First look: HUSH founder Phil Armstrong opens Aurum Food & Wine in Steamboat Springs
All photos by Lori Midson.
You can always tell when a restaurateur is apathetic, even when it's his first rodeo and the balls are to the walls. Phil Armstrong is the antitheses of the indifferent restaurant owner. Armstrong, who first made a name for himself five years ago, when he started an underground supper club in Denver called Hush -- a supper club that put chefs, both lionized and unknown, in the spotlight -- has spent years behind the scenes, consulting for restaurants and working in restaurants and hotels, but Aurum Food & Wine, which opened last week in Steamboat Springs, on the rushing banks of the Yampa River, is all his, and it's clear that this is a guy who couldn't be more thankful for a shot at his dream.
"I've always -- always -- wanted my own restaurant, but for one reason or another, things didn't work out, so my mom calls me a modern day prospector panning for my golden opportunity, and she's right: I'm chasing my pot of gold, and I feel so fortunate to have found it," says Armstrong, whose mom also suggested that Armstrong call the restaurant Aurum, which happens to be the Latin name for "gold," a color that's dominant throughout the fabrics and furnishings in his two-tiered restaurant.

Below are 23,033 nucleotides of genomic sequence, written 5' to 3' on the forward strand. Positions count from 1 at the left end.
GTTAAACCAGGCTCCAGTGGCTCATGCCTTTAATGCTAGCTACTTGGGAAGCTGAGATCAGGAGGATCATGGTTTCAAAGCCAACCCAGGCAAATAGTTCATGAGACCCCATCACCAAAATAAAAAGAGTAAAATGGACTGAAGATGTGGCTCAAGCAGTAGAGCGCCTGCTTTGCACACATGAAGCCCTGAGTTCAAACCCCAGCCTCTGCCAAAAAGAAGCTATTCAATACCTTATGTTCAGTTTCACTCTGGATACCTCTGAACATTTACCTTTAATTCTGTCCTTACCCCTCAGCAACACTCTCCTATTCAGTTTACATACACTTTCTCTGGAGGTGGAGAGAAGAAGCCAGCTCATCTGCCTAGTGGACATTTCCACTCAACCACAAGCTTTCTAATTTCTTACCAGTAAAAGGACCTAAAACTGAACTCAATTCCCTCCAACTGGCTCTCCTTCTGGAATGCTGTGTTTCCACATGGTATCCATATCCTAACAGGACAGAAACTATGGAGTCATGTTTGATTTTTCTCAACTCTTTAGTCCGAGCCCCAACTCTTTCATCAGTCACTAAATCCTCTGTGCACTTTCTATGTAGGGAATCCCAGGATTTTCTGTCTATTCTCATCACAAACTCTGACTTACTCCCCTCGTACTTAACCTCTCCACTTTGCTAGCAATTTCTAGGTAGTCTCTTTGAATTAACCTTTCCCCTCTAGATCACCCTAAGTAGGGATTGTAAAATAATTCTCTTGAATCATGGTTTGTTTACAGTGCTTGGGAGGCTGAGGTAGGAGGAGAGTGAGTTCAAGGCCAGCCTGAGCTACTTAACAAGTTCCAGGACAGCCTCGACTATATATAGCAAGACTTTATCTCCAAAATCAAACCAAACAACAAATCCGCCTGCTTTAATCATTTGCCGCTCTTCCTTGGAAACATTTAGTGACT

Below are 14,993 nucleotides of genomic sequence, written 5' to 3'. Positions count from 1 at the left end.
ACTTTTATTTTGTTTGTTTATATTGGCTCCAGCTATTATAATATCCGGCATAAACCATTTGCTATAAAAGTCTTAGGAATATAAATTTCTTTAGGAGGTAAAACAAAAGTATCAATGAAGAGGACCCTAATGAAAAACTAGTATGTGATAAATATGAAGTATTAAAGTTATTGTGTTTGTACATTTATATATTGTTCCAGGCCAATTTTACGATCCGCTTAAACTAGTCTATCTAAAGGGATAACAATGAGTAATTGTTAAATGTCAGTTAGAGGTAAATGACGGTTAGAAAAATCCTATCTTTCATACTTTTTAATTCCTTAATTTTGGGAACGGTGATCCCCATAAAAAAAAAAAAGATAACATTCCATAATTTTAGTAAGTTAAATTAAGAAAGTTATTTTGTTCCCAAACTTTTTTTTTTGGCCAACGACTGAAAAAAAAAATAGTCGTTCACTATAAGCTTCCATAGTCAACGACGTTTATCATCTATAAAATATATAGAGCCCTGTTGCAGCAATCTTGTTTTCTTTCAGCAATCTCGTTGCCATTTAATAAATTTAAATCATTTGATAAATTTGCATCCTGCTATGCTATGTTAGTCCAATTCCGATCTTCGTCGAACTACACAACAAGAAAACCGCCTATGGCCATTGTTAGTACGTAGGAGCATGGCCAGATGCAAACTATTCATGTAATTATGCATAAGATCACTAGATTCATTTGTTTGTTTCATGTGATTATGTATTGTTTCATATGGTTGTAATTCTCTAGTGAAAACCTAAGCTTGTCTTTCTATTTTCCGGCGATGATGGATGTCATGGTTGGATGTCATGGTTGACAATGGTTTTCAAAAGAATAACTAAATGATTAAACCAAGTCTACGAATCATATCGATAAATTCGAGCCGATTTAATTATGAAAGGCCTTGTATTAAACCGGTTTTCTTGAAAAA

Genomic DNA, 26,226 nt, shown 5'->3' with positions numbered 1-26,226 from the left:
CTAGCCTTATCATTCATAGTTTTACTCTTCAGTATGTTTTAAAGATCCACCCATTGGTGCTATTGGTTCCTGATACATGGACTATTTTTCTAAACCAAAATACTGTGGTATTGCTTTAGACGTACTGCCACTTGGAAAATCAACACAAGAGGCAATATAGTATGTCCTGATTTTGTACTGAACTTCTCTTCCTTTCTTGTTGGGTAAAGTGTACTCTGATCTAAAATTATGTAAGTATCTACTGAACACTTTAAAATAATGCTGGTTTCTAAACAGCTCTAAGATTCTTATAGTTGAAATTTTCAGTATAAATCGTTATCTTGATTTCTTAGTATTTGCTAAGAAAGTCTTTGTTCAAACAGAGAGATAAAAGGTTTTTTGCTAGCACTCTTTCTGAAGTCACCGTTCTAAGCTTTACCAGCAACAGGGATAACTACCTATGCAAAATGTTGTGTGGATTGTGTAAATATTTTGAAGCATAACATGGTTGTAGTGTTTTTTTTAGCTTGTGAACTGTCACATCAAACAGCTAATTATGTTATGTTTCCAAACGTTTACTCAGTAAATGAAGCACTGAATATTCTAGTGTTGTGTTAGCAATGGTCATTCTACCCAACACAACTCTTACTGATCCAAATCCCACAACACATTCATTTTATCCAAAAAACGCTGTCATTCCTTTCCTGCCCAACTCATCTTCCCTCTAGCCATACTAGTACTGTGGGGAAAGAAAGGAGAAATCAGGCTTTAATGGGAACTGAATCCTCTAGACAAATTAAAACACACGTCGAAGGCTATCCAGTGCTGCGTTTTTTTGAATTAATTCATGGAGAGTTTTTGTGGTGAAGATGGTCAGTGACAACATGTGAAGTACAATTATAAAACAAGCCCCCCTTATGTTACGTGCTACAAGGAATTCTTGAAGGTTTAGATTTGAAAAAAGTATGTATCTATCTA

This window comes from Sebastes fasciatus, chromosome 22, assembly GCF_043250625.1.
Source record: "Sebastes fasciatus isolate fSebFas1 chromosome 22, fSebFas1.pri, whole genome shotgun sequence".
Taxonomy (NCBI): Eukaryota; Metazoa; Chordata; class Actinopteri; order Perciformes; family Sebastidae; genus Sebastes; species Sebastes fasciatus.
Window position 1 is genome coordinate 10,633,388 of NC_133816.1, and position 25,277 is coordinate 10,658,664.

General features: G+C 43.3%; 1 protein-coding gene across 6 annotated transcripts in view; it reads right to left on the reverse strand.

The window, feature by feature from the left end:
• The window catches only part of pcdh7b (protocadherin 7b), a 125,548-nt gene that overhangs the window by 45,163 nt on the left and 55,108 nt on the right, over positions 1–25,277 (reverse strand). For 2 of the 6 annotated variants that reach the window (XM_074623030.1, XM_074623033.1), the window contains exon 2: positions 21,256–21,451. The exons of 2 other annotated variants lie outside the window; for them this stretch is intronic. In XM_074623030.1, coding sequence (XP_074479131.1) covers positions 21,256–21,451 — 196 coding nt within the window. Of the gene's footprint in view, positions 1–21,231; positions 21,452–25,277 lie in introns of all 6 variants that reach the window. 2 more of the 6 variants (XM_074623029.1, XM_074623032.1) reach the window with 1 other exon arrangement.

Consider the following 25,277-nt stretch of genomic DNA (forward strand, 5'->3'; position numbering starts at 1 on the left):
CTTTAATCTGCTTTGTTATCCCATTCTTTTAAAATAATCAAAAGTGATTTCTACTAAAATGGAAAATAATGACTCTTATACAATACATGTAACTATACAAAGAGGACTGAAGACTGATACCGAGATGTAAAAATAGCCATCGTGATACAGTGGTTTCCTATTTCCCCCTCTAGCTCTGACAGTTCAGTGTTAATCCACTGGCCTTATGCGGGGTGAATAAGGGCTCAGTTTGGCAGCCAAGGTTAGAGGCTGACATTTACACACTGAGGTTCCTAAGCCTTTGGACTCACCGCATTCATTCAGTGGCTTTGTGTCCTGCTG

But while gold typically refers to prosperity, neither Aurum nor Armstrong are high and mighty. In fact, Armstrong, who spent the past few years in Telluride, got a lot of his inspiration for Aurum from a weathered saloon in Telluride named There. "There is this little bar in Telluride that's insanely fun and has ridiculously good energy, and when I was thinking about what I wanted for this restaurant, I knew that I wanted to put the fun back into fine-dining," explains Armstrong. "I want my staff to have fun while they're working, and I want to turn fine-dining on its head and make it an experience that's engaging and incredibly hospitable for our guests," he adds, noting, too, that he's obsessed with Danny Meyer, the famed New York restaurateur who wrote Setting the Table, a must-read for anyone employed in the hospitality business, restaurant or otherwise. "Hospitality is a lost art," insists Armstrong, "but Danny Meyer is my idol, and I try to embody his philosophies, part of which means putting your employees first, because happy employees who are treated well translates to happy guests."
And happy chefs.
Armstrong met Aurum executive chef Chase Wilbanks, an Estes Park native who was most recently behind the burners at Shanahan's, in 2009, during a Hush dinner event in Denver. And the two immediately hit it off. They kept in touch over the years, and when Armstrong had solidified the concept for Aurum, the first person he thought of to run the kitchen was Wilbanks, a young chef who shares Armstrong's infectious enthusiasm. "This restaurant is our baby, and Phil and I have the same vision for its future: genuine hospitality and service, a space that's warm and friendly; and really great food," he says.
His menu, a homage to seasonality, bright flavors and elegant presentations, focuses on produce procured from Yampa Valley farmers, meat sourced from local ranchers and whatever's available at the town's farmers' market. "This is the first time in several years that I've had the freedom to just create, and I'm in a restaurant -- and in a town -- where there's an amazing commitment to seasonality and locality, and that really inspires me," he says.